Senior Citizens’ Safety Zones

In locations where there are significant numbers of people over 60 years of age walking, there are alterations that can be done to improve the safety for people crossing. These could include signage to alert drivers to the presence of slower-moving pedestrians and increase to the crossing time to cater for slower walking speeds.

Two of the identified village precinct speed reduction projects (Beaudesert Road, Moorooka, and Old Cleveland Road, Stones Corner) can be considered as significant numbers of people over 60 struck by cars in the past 10 years.

  • Beaudesert Road, Moorooka – 4 pedestrian crashes over 10 years requiring medical treatment
  • Old Cleveland Road, Stones Corner – 4 pedestrian crashes over 10 years requiring hospitalisation.

Council will investigate Senior Citizens’ Safety Zones at these locations by mid 2019.

Road safety reviews

Council will conduct road safety reviews by qualified Road Safety Auditors to assess locations where improvements could be made. These reviews will consider all road users and suggest measures to eliminate or mitigate risks and occur at:

  • Forensic Crash Unit attended locations  (in 2017, the FCU attended 156 crashes in Brisbane, including 21 pedestrian crashes
  • Ipswich Road, Annerley – by mid 2019 (current posted speed limit – 60 km/h)
  • Boundary Street, West End – by mid 2019 (current posted speed limit – 40 km/h)

Four-lane road zebra crossing reviews

Council no longer installs zebra crossings on four-lane roads, but there are a number of locations where they still exist.

Due to changes in design standards, zebra crossings are no longer installed by Council on four-lane roads as pedestrians can be exposed to long crossing distances or be hidden behind traffic in adjacent lanes.

Council proposes to investigate possible improvements at the following locations with existing zebra crossings by December 2019:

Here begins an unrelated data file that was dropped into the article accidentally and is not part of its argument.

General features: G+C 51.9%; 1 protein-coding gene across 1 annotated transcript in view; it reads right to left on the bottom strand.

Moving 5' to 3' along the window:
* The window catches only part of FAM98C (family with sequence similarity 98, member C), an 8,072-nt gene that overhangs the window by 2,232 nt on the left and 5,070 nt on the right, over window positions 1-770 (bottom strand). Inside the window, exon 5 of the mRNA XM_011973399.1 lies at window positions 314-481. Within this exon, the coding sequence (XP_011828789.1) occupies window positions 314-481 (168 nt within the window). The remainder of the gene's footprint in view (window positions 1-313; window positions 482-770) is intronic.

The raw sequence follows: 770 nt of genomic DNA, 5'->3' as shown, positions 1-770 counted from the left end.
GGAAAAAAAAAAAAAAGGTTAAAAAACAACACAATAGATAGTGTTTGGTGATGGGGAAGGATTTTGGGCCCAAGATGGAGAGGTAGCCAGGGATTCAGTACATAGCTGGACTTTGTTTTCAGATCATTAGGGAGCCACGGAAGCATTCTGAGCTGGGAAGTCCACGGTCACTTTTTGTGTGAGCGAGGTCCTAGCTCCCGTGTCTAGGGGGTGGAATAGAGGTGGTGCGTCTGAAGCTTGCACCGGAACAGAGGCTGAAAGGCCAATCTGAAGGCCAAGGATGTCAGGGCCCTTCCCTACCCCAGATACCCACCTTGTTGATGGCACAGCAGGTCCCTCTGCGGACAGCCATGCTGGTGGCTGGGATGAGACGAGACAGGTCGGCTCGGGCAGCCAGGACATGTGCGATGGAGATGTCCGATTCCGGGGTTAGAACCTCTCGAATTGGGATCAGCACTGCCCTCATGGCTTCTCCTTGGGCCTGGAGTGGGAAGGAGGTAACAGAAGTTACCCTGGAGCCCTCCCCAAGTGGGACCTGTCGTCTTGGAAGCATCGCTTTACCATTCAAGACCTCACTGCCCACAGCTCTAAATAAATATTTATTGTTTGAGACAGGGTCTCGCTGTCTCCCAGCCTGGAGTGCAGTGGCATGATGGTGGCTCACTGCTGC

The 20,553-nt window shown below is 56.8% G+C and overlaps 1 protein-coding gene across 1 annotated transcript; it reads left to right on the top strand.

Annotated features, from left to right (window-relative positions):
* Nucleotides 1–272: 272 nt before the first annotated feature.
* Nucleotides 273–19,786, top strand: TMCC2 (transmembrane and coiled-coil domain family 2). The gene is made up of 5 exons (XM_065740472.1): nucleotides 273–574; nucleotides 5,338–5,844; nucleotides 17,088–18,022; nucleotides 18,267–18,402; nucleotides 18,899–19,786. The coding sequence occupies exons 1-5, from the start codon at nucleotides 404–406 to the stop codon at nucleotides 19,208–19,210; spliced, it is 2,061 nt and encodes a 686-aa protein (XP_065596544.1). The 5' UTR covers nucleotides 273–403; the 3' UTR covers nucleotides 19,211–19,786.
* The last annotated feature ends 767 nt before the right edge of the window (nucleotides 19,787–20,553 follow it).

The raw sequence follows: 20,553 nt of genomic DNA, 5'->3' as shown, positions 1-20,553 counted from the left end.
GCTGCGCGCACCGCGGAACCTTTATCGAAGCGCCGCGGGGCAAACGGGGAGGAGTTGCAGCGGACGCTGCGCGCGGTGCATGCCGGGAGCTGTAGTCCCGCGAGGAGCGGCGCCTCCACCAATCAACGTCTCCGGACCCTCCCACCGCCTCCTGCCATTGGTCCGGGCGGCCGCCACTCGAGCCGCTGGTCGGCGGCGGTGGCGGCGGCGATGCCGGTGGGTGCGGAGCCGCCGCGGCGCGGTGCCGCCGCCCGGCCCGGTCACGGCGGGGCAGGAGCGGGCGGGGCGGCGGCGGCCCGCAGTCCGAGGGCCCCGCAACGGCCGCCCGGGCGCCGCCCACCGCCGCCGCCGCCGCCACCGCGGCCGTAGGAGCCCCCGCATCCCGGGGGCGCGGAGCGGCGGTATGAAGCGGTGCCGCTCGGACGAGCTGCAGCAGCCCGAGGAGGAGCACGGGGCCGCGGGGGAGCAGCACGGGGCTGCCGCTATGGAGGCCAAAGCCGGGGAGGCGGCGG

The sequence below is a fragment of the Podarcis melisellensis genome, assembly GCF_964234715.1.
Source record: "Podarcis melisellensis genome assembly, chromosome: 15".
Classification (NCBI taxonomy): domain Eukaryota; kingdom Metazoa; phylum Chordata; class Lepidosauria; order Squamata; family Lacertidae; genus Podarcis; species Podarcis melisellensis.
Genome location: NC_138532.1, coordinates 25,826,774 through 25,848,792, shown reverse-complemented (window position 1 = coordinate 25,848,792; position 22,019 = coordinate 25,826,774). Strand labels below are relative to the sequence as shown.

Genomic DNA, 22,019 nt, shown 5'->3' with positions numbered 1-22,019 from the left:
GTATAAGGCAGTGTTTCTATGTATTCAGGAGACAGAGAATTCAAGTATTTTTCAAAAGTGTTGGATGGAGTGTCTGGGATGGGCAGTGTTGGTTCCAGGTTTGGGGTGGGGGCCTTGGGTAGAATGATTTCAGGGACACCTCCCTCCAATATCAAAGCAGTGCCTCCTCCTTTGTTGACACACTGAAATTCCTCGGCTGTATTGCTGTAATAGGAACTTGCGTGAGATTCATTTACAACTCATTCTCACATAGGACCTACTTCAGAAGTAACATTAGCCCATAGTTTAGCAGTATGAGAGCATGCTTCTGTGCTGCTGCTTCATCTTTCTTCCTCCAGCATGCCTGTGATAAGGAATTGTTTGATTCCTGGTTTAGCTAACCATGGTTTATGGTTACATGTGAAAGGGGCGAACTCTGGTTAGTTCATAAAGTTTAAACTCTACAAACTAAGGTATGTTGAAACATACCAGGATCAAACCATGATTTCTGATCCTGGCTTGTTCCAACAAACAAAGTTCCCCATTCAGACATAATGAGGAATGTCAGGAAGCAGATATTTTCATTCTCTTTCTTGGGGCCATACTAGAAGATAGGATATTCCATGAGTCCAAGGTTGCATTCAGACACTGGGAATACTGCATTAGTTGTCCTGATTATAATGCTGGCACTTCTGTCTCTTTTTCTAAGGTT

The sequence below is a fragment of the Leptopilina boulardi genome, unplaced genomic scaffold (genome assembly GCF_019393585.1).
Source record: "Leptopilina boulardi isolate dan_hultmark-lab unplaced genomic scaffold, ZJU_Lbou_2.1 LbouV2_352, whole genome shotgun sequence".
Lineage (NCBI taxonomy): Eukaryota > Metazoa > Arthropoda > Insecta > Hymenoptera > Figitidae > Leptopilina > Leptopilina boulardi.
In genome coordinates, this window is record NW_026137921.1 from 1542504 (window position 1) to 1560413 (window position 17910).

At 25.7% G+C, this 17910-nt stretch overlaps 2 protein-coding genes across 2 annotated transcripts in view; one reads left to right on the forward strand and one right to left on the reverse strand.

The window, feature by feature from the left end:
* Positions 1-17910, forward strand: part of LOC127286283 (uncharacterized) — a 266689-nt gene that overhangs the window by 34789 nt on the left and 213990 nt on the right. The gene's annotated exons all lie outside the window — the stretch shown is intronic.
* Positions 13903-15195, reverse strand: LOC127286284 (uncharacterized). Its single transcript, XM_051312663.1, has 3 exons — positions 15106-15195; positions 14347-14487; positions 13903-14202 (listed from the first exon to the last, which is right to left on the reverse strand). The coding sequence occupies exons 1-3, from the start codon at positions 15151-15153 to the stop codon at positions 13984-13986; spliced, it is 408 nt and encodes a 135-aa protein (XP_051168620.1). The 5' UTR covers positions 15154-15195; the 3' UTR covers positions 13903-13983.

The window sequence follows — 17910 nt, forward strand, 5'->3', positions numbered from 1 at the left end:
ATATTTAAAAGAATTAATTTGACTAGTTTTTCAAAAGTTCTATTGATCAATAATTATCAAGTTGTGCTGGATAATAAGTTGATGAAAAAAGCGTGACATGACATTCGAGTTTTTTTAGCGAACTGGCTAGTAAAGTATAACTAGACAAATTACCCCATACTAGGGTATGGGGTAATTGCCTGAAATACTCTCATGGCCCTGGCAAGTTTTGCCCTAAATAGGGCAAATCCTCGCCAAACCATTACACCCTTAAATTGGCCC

1.         Orange Grove Road, Salisbury

2.         Logan Road, Woolloongabba

3.         Logan Road, Holland Park West

4.         Gladstone Road, Highgate Hill.

Council will soon conduct a trial of ‘Smart Crossings’ at the intersection of Telegraph Road and Lemke Road, Fitzgibbon and at Shaw Road, Kedron. These crossings use detection technologies (of people waiting at crossing and while they are on the crossing) to monitor whether a pedestrian or a number of pedestrians are waiting to cross and how quickly they complete their crossing.

Recommendation 1: Ann Street speed reduction – Introduced Monday 5 November 2018

The Ann Street speed reduction was introduced on Monday 5 November 2018 to improve safety for all road users. The speed reduction was from 60 km/h to 40 km/h on Ann Street (between Creek Street and the Riverside Expressway) in the Brisbane CBD.

The speed reduction also brings this section of Ann Street into line with the majority of CBD streets that are 40 km/h.

Recommendation 2: Albert St scramble crossings – Wednesday 28 November 2018

Scramble crossings will be introduced at the following Albert Street intersections on Wednesday 28 November 2018:

  • Project 1: Albert Street and Charlotte Street intersection
  • Project 2: Albert Street and Mary Street intersection

Council will install highly visible signage at both intersections to advise pedestrians of the scramble crossings.

Scramble crossings allow pedestrians to cross the intersection in all directions at one time. They also help to improve safety by removing conflicts between vehicles and pedestrians. The revised traffic signal sequencing will mean that vehicles will no longer turn across the travel path of pedestrians on a green signal.

Recommendation 3: Village precinct speed reductions

Council proposes to reduce the speed limit from 60 km/h to 40 km/h at the following locations by the first quarter of 2019:

  • Project 1: Oxley Road, Corinda
  • Project 2: Old Cleveland Road, Stones Corner
  • Project 3: Mains Road/McCullough Street, Sunnybank.

Recommendation 4: Adelaide Street mid-block crossing – to be introduced mid 2019

Project 1: Council will install a pedestrian crossing with traffic lights on Adelaide Street between Albert and Edward Street, to provide a safe crossing alternative for pedestrians.